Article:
|This is the talk page for discussing improvements to the Thurgood Marshall article.
This is not a forum for general discussion of the article's subject.
|Archives: 1, 2|
|This talk page is automatically archived by Lowercase sigmabot III. Any threads with no replies in 180 days may be automatically moved. Sections without timestamps are not archived.|
|This article is of interest to the following WikiProjects:|
|A fact from this article was featured on Wikipedia's Main Page in the On this day section on June 13, 2004, October 2, 2009, October 2, 2010, and October 2, 2014.|
|Thurgood Marshall has been listed as a level-5 vital article in People, Jurists. If you can improve it, please do. This article has been rated as C-Class.|
Second child not listed (suggestion)
Thurgood Marshall Jr is listed in the info box with a link to his wiki page, but John W. Marshall is not listed (and he has a page too, en.wikipedia.org/wiki/John_W._Marshall) — Preceding unsigned comment added by 09:53, 8 February 2017 (talk) 126.96.36.199
Discrepancy in number of cases argued/won
Under the section, "Chief Counsel for the NAACP Legal Defense and Educational Fund," this article says "In total, Marshall won 29 out of the 32 cases he argued before the Supreme Court"
Later, under "Court of Appeals and Solicitor General," it says "As Solicitor General, he won 14 out of the 19 cases that he argued for the government".
Obviously, these two cannot be rectified, since if he lost 5 cases for the government, his win record would at best be 27/32. Both are 
Most sources I've found support the former, including the NYTimes obituary: https://archive.nytimes.com/www.nytimes.com/learning/general/onthisday/bday/0702.html It also says that he argued 14 as a private citizen and 18 as SG.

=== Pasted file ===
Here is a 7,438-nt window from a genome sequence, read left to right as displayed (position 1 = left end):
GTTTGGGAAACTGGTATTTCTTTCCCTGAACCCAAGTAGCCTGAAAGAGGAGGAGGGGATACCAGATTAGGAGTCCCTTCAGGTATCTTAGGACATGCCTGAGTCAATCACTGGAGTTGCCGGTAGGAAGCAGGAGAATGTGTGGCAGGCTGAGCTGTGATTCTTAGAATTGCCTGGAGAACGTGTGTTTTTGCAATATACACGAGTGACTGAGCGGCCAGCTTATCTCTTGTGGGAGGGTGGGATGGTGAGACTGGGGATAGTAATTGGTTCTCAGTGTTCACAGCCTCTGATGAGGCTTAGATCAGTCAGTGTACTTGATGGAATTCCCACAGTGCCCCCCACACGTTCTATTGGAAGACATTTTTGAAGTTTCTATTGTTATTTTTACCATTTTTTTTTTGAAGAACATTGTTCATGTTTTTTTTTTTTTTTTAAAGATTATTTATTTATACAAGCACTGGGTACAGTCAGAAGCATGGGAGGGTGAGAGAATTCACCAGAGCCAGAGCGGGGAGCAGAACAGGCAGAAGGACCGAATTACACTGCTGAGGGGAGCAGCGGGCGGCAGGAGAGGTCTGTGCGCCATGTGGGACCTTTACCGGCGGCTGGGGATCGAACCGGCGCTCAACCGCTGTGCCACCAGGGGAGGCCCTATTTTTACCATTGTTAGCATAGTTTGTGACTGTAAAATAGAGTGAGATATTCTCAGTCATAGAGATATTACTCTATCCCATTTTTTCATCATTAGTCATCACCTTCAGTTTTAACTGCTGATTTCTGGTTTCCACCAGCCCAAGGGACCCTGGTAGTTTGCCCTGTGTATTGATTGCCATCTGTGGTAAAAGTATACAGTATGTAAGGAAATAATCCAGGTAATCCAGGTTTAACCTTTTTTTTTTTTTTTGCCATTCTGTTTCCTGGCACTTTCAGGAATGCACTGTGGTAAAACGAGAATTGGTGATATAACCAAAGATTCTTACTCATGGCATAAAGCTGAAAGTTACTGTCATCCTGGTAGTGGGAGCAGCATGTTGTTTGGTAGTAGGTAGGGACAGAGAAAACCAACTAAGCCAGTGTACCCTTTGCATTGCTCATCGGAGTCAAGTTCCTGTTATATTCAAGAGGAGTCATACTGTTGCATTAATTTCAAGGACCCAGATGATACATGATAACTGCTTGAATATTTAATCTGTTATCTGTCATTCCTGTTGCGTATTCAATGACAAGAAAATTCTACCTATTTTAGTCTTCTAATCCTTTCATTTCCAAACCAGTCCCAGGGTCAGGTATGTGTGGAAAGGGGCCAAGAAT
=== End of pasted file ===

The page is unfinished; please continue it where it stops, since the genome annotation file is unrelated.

But I did find one source saying he was 14 of 19 for the government, but it didn't seem the most reliable. [such as this site that gets a warning when you try to access it: http://chnm.gmu.edu/courses/122/hill/marshall.htm ] I can't find a list of all his cases he argued, so I can't say for sure one is right, though I suspect the 29/32 is right.
In any event, this discrepancy should be fixed, but since sources disagree I wanted to place it out here first. — Preceding unsigned comment added by 188.8.131.52 (talk) 00:13, 5 November 2018 (UTC)
Courthouses named after Thurgood Marshall...
Not sure how many, but there are some number of court houses named in honor of Thurgood Marshall. For instance in Inglewood, California. These might be added to the legacy section. — Preceding unsigned comment added by 2607:FCC8:B3C3:A400:8497:CF26:C41A:F66E (talk) 12:20, 21 January 2019 (UTC)
Thurgood was a nice loving man he never went to jail and he is who he is if he was in jail he was never here but he never been bad he never did nothing but work on his homework like me Tai im working on my homework but I wanna talk about Thurgood because he never bullyed he never got to jail he never murdered someone - Roblox Tai0913. Now. Be. Good or the. Police will. Get. Ya — Preceding unsigned comment added by 184.108.40.206 (talk) 16:04, 15 May 2020 (UTC)
Unconscionably Short "Supreme Court" Section
The subsection devoted to Marshall's quarter-century as a Supreme Court Justice is embarrassingly scant, at fewer than 750 words, and not well-organized. I'd like to propose fleshing it out, and making it its own full section with appropriate subsections Waidawut (talk) 12:29, 14 June 2020 (UTC)
Solicitor General Section
There’s an apparent wording error in reference to Marshall being the highest ranking black official in government. The Solicitor General is the 4th ranking official at DOJ, Robert Weaver was a cabinet secretary and thus in the line of succession - much higher up the list, and Weaver was in office first. As a result, Marshall did not succeed him as the highest ranking official. Perhaps it should say, highest ranking black official “since” Weaver. --Revmqo (talk) 23:47, 16 June 2020 (UTC)